This skewed system

Published by Lori Pickert on September 9, 2011 at 05:58 PM

Schools place overwhelming emphasis on teaching children to solve problems correctly, not creatively. This skewed system dominates our first twenty years of life; tests, grades, college admission, degrees and job placements demand and reward targeted logical thinking, factual competence, and language and math skills — all purviews of the left brain. … [T]he brain is a creature of habit; using well-established neural pathways is more economical than elaborating new or unusual ones. Additionally, failure to train creative faculties allows those neural connections to wither. — neuroscientist Floyd Bloom

Creativity. Use it or lose it.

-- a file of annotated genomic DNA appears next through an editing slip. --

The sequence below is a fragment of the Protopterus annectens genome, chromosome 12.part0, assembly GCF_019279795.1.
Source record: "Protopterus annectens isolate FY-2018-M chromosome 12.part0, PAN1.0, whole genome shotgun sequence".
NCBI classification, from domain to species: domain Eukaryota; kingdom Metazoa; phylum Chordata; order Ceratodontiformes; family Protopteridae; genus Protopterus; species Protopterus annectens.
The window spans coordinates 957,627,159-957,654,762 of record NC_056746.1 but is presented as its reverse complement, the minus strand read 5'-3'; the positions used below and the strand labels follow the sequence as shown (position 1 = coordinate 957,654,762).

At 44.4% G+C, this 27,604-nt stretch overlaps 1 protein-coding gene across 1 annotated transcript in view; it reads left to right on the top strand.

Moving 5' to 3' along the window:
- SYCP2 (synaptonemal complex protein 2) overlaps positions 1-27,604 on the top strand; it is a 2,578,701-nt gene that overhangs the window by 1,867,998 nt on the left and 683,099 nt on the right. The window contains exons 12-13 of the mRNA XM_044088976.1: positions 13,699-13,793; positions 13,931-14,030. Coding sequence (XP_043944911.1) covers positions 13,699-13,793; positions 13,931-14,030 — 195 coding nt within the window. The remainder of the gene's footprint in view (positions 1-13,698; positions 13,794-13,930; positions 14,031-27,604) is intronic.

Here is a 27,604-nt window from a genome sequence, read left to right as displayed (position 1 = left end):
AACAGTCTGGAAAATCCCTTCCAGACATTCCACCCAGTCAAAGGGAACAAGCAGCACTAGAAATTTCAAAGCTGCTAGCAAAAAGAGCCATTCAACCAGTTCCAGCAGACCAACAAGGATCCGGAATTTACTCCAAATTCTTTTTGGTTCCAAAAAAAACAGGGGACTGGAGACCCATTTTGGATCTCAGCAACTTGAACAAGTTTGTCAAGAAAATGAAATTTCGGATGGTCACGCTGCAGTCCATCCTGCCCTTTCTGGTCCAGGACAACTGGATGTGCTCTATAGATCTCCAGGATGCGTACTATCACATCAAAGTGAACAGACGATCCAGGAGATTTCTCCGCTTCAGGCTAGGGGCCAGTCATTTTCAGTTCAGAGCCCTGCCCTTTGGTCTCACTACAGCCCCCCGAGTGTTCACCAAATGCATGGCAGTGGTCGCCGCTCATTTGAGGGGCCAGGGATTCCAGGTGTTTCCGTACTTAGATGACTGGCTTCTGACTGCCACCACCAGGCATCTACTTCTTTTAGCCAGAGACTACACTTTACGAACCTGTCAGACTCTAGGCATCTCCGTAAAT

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11 comments

Comment by Jen Rothmeyer (... on September 9, 2011 at 07:11 PM

As an experiment, we have decided to let our kids go to public school for this one year. I'm not thrilled with it so far. One of the things I've been working on the most is how to increase our children's creativity after school since I know they have not been using it nearly enough during school.

I hope that I succeed.

Comment by Lori Pickert on September 9, 2011 at 07:36 PM

i think what he's saying here is really interesting — that you lay in those neural pathways by driving over them again and again and again. i wonder how much creative thought you have to exercise to make solid pathways.

his implication, i think, is that if schools let kids attack their work creatively, they could accomplish everything else PLUS lay down those neural pathways for creativity. every time a kid figures out his own unique way of solving a math problem or using an art material or inventing a game or coordinating friends to do a project...